United in search of a formula to match Barça’s brilliance

June 9, 2015 Tags: , , Reads 17 comments
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If Saturday night’s Champions League final confirmed anything – Barcelona’s European hegemony over the past decade excepted – it is that Louis van Gaal has plenty of work to do at Old Trafford this summer. Last season’s fourth place finish takes United back into the continent’s premier competition, but few will argue with the notion that the Dutchman’s side is far adrift of Europe’s best. Indeed, two years after Sir Alex Ferguson’s retirement, United’s spending power must be unleashed once again if the Dutchman is to ensure his side is competitive at the top table. Transfers, however, are only part of the picture when it comes to matching Barcelona in the coming season.

The truth is that Van Gaal’s side has little chance of winning next season’s competition whatever the outlay this summer. Post-Ferguson, United’s collapse was so total that Van Gaal is, in effect, rebuilding a side from the ground up. While there is likely to be much debate next season about United’s potential to reach the 2016 final in Milan’s iconic Stadio Giuseppe Meazza the reality is, of course, very different.

Still, there is something to be learned from Barça’s approach. The Catalan outfit has built a decade of success on the triumvirate of La Masia, Lionel Messi and outrageous spending in the transfer market. United remains short in at least two of the three sectors.

While there is little United can do to match Messi’s individual brilliance, vice chairman Ed Woodward is set to open the club’s chequebook once again this summer. The club is playing catch up after years of Glazer family parsimony. The cost: Van Gaal will need every bit of the club’s financial muscle to bridge the gap both at domestic and European level. Indeed, the Dutchman may need five high-quality players this summer to mount a realistic domestic title bid.

Finally, in what may yet become the final leg of United’s troika of recovery, Van Gaal is likely to leverage United’s reserve and academy operation, although this is no short-term fix for the club’s ills. James Wilson, Tyler Blackett and Patrick McNair enjoyed some game time last season. Andreas Pereira will expect more opportunities in the months to come. Over the longer piece Brian McClair’s replacement as head of United’s academy  – possibly Nicky Butt – will signal the direction in which Van Gaal would like to take the club’s youth system. 

Back in the market Van Gaal remains in search of  a central defender, right-back, defensive midfielder and striker. He may also need another winger in addition to Memphis Depay, while it is likely that United will replace Real Madrid-bound David de Gea this summer. Significant dead wood is set to be shed as well – it will balance what Robin van Persie this week predicted will be a “£200 million” spending spree. The club has already committed up to £30 million on Depay, while a clutch of other names are being considered.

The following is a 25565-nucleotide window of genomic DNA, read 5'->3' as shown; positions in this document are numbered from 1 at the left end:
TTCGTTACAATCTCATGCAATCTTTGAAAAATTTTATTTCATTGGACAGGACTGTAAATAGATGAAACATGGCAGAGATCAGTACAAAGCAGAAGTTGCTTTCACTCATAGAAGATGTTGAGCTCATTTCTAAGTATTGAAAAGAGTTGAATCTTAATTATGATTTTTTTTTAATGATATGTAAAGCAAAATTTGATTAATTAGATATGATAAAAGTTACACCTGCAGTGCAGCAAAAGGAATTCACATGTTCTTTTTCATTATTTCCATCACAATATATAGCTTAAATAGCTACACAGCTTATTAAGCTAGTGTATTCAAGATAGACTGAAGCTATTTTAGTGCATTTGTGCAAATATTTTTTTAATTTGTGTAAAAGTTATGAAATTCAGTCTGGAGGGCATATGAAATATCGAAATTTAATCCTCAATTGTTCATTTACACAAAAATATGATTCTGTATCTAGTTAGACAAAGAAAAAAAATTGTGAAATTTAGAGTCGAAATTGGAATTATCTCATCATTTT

Spending will not cure all ills, but it will go some way to answer the questions that remain about Van Gaal’s squad. De Gea’s departure is perhaps the most certain hole to patch. Elsewhere, it will border on negligent is Van Gaal is not pictured with a smiling new right-back come August. Antonio Valencia’s defensive naiveté and Rafael da Silva’s prolonged injury-absence ensures as much.

It is a similar, if not quite as desperate, story in the centre of defence where Jonny Evans suffered the worst campaign in a decade at the club, while Phil Jones and Chris Smalling remain intermittently injured or inconsistent. Smalling earned praise for an uptick in performances over the second half of the campaign, although he started just 21 of United’s 38 Premier League fixtures.

In midfield competition for, or a compliment to, Michael Carrick is desperately required. United’s results without the Englishman, who missed half the season through injury, were starkly less impressive. The Reds averaged 2.3 points per game with Carrick in this side and just 1.5 with the former Tottenham Hotspur man in the treatment room.

Then up front Van Gaal must consider whom, if anyone, replaces the ineffectual Radamel Falcao, while Van Persie is unlikely to begin the season at Old Trafford. Captain Wayne Rooney is assured of his place in the side, although he scored just 12 league goals last season. Wilson may enjoy more action next season, while a final decision is to be taken on Javier Hernandez’ future – if any – at Old Trafford.

Despite the obvious holes in Van Gaal’s squad the Dutchman is unlikely to spend anywhere near the “£200 million” forecast this summer nor, in probability, complete the refresh of United’s squad he seeks. Not least because the club is determined to wrap up spending before Van Gaal’s squad heads to the United States for a summer tour. It will take a level of focus not seen at Old Trafford since David Gill’s departure.